Personally speaking, I understand this interest in the more mystical side of life. There is a great allure to those unseen forces we do not comprehend yet seem within the realm of plausibility. After all, the Salem Witch Trials occurred precisely due to this feeling among many people that maybe there really is something behind all this mystical talk.
There is an unsettling, underlying theme, however, that weaves itself through the above-mentioned articles, and perhaps the reader has already noticed it. That theme involves the current political battle raging in the United States. For all of the breathless talk about witch covens, magical spells and incantations, this purported rise among Millennials in mysticism and spiritualism seems to be, partially at least, a cheap political statement against Donald Trump because the Liberals do not like the outcome of the 2016 presidential election.
The Millennial Mindset
This speaks volumes about the mindset of the Millennial generation, which has been raised on an unhealthy diet of liberal radicalism and political correctness gone stark-raving mad. Because a president was elected that they didn’t like, they now believe that the summoning of mystical forces will change things. This is an act of desperation, and attests to the type of education many of these young adults are receiving at some detached, tree-lined college where ‘queer and gender studies,’ for example, oftentimes substitutes for the time-honored classics of Western philosophy and history. Meanwhile, the study of science only seems to have merit when it confirms their exceedingly warped worldview. For example, that there are some 13 gender types to choose from, or that the planet and all of its life forms are about to succumb to man-made climate change.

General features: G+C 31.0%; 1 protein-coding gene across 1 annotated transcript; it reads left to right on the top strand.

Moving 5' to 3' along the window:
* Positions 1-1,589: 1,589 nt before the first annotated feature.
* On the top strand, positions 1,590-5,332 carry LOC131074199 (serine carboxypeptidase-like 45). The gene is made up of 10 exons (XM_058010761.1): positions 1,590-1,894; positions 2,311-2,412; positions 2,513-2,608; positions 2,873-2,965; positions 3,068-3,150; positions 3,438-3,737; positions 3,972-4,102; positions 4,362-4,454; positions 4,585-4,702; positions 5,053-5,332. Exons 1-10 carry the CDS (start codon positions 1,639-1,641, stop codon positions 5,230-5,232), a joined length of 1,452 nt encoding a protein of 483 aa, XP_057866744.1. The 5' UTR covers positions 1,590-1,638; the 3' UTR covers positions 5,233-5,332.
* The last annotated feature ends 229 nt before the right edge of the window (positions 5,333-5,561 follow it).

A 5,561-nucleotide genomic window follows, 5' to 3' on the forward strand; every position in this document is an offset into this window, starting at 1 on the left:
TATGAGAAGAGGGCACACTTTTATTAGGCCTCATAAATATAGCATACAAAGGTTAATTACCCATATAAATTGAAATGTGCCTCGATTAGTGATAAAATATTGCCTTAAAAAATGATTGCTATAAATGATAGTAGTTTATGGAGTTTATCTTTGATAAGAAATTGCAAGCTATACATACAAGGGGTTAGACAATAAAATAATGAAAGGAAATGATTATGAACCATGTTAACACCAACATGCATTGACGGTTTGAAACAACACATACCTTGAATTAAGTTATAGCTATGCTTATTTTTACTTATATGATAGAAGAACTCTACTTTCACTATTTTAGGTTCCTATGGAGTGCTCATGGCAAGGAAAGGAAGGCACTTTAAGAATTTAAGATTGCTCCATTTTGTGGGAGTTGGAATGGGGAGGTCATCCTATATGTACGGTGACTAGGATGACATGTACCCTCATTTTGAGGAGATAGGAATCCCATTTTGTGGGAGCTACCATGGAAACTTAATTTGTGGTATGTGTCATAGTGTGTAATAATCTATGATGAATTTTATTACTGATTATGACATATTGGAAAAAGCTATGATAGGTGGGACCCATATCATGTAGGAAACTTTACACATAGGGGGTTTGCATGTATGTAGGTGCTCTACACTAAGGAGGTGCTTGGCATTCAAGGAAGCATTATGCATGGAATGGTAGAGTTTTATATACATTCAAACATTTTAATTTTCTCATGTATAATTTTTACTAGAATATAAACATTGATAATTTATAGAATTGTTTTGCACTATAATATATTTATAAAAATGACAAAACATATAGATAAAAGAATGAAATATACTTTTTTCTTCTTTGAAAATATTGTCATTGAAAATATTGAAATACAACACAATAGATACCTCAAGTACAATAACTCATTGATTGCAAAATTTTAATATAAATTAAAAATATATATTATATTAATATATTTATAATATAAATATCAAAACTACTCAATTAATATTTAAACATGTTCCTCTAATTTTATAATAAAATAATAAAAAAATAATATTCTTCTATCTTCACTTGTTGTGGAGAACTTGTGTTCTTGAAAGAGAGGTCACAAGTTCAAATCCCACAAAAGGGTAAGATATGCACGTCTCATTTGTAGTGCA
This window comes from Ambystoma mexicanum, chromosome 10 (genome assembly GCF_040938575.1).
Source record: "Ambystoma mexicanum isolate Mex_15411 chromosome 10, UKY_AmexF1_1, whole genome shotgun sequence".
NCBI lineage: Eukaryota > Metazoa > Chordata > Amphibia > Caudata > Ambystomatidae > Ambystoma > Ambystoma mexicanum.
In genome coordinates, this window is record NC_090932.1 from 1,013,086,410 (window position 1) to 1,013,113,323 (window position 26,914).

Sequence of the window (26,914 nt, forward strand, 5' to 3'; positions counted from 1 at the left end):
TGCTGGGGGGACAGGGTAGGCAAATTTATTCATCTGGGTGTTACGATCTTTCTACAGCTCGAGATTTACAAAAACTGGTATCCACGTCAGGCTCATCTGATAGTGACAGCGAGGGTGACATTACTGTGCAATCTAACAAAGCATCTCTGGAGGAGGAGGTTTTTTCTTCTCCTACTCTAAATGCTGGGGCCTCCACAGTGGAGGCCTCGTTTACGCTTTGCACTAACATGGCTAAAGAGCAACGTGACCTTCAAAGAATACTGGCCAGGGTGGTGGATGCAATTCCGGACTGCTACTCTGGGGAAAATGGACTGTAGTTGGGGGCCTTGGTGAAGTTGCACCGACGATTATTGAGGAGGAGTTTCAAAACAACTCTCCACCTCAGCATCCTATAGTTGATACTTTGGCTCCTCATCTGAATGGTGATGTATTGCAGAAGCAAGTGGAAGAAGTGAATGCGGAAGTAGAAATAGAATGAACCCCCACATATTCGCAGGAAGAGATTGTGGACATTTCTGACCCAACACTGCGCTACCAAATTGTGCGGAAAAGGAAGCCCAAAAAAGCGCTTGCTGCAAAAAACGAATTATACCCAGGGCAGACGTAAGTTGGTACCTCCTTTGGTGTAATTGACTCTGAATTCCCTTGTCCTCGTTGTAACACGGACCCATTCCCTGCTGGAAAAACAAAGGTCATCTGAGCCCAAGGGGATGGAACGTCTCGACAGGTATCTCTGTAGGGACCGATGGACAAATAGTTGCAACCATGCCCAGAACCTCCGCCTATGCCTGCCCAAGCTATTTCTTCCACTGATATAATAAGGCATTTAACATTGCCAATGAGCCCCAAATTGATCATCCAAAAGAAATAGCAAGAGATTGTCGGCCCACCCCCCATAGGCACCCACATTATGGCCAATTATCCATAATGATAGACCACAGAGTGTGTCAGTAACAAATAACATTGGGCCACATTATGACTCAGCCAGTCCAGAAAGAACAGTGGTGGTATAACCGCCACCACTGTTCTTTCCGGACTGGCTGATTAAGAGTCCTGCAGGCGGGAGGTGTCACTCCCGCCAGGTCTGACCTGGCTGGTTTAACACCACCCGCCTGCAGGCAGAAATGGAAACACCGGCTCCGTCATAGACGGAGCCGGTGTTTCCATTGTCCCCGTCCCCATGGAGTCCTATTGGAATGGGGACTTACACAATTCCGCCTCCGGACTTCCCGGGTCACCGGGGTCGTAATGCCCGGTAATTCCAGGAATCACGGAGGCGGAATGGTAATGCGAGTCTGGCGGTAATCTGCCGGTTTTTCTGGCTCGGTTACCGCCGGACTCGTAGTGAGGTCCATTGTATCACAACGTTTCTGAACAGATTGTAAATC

None of this bodes well for the future of mankind. How will these coddled individuals, who grew up – but never quite matured – inside a protective bubble of ignorance inherit a world overloaded with problems, and topped off with nuclear weapons? I suppose they will just continue to adjust to a world they were not prepared for by reciting magical spells and consulting astrological charts.
Well, we saw how well that worked with the so-called ‘Robert Mueller III Prayer Candles,’ designed to ‘light the way’ to finding proof of collusion between Trump and the Russians. Then there was the disastrous prediction that Kamala Harris was destined for the White House because she was born on the “exact full moon in Aries.” Maybe someday Harris will enjoy better political success, but as for now her political star has magnificently crashed.
Perhaps the best takeaway for the more liberal-minded Millennials is to remember that what you learn in a classroom and what you experience in the real world are two completely different things. The higher institutes of learning would do well to remind their students of that difference, while allowing for a climate of frank and open discussion on all subjects. Even if the subjects bring discomfort, which is the way the real world works. No amount of magical spells or charms will change that.
By Robert Bridge